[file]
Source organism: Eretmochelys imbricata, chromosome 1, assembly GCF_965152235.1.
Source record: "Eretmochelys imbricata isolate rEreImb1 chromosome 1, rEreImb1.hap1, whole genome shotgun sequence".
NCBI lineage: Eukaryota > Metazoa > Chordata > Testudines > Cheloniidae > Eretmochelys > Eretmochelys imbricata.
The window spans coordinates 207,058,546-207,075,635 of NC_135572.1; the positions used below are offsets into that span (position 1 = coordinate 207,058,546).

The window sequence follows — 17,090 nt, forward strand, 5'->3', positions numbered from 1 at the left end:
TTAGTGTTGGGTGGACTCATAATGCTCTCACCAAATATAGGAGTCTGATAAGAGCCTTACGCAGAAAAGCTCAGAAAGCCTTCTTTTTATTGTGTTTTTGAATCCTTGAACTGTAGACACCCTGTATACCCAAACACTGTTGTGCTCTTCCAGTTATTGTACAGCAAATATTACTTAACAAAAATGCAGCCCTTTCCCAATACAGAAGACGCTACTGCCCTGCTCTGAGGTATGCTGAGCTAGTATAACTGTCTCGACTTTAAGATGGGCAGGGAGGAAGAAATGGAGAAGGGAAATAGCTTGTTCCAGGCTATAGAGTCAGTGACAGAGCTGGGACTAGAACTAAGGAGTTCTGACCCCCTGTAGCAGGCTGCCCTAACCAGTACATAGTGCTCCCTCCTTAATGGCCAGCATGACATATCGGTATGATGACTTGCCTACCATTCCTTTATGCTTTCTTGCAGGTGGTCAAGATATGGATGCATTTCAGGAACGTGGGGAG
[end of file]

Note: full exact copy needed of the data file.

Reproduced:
Source organism: Eretmochelys imbricata, chromosome 1, assembly GCF_965152235.1.
Source record: "Eretmochelys imbricata isolate rEreImb1 chromosome 1, rEreImb1.hap1, whole genome shotgun sequence".
NCBI lineage: Eukaryota > Metazoa > Chordata > Testudines > Cheloniidae > Eretmochelys > Eretmochelys imbricata.
The window spans coordinates 207,058,546-207,075,635 of NC_135572.1; the positions used below are offsets into that span (position 1 = coordinate 207,058,546).

The window sequence follows — 17,090 nt, forward strand, 5'->3', positions numbered from 1 at the left end:
TTAGTGTTGGGTGGACTCATAATGCTCTCACCAAATATAGGAGTCTGATAAGAGCCTTACGCAGAAAAGCTCAGAAAGCCTTCTTTTTATTGTGTTTTTGAATCCTTGAACTGTAGACACCCTGTATACCCAAACACTGTTGTGCTCTTCCAGTTATTGTACAGCAAATATTACTTAACAAAAATGCAGCCCTTTCCCAATACAGAAGACGCTACTGCCCTGCTCTGAGGTATGCTGAGCTAGTATAACTGTCTCGACTTTAAGATGGGCAGGGAGGAAGAAATGGAGAAGGGAAATAGCTTGTTCCAGGCTATAGAGTCAGTGACAGAGCTGGGACTAGAACTAAGGAGTTCTGACCCCCTGTAGCAGGCTGCCCTAACCAGTACATAGTGCTCCCTCCTTAATGGCCAGCATGACATATCGGTATGATGACTTGCCTACCATTCCTTTATGCTTTCTTGCAGGTGGTCAAGATATGGATGCATTTCAGGAACGTGGGGAG